In my opinion, his discovery that we all came from a single source doesn't take away any specialness from the individual, it magnifies it. How unique that you didn't just come from some bored deity throwing clay around, but through the course of billions of years, of trial and error, of entire species trying to make a go of it and being wiped out while others thrived. You are here right now, reading this and understanding it. Breathing, walking, thinking. You, my friend, are the product of millions upon millions of years of work. Pretty cool stuff.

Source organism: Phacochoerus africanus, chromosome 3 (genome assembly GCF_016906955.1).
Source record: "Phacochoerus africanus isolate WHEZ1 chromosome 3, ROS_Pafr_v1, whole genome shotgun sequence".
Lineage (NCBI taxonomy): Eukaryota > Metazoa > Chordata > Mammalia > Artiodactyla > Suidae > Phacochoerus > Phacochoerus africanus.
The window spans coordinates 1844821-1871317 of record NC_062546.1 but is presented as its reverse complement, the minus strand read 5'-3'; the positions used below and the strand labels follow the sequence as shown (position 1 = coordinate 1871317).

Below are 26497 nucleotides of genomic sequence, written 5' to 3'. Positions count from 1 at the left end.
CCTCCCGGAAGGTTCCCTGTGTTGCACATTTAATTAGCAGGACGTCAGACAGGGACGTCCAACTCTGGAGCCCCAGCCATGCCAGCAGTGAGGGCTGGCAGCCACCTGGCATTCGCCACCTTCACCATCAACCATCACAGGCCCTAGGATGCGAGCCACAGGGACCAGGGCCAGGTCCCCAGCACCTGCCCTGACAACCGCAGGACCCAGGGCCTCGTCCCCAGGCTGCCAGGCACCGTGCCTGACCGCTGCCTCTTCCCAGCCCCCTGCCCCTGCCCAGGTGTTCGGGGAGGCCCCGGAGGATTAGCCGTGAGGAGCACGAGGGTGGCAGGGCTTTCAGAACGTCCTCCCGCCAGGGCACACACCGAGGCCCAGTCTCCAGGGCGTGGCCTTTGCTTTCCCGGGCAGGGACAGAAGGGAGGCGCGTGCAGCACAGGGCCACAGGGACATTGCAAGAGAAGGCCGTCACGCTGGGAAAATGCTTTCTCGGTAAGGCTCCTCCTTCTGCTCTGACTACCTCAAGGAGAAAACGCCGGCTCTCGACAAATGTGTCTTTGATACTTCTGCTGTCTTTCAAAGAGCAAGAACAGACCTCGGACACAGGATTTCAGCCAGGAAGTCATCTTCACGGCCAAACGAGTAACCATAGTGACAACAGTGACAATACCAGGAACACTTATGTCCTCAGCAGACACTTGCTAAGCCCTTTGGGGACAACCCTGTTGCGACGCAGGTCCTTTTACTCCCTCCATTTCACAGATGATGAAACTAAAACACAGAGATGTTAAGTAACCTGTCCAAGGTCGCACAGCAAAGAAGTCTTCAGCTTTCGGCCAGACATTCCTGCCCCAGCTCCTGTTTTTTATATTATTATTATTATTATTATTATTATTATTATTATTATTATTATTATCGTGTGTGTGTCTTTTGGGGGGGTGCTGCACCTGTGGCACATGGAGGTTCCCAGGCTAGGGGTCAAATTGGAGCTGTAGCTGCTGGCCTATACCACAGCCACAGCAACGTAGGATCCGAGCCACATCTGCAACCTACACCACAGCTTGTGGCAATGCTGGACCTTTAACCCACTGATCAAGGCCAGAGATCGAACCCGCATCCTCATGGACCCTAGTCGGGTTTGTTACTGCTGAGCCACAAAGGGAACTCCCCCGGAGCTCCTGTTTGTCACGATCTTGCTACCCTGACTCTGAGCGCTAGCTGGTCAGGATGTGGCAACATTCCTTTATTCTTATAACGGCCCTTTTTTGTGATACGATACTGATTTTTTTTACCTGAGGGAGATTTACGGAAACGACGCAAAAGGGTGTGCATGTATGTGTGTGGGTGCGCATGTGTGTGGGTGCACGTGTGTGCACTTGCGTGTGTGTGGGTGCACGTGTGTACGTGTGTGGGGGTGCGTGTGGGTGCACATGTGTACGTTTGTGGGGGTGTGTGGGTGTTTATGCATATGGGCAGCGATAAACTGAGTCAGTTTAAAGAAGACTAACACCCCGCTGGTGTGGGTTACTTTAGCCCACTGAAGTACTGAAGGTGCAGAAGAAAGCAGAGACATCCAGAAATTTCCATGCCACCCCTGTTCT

I remember my courses on genetics and the moment it hit me: it is AMAZING that we are here. I was looking at one of the first pictures of a complete strand of DNA in one of my textbooks, my professor was talking about the "police force" of proteins that travel up and down each and every link in the DNA chain, looking for mistakes. This chain, wrapped like an old fashioned phone cord, which was then wrapped again, then wrapped a third time, which is what forms a chromosome. This twisted, gnarled ball of yarn that would unzip thousands of times in various places never getting tangled, and it would do this hundreds of times a day in order to make muscle cells. To send out hormones to react to stimulus. To lengthen bone. To fight disease. To make new life. This microscopic wad of chemicals that developed and gives us our unique faces, fingerprints, our similar needs to bond and group together... And that's just humans, there are millions of other species that perform similar tasks.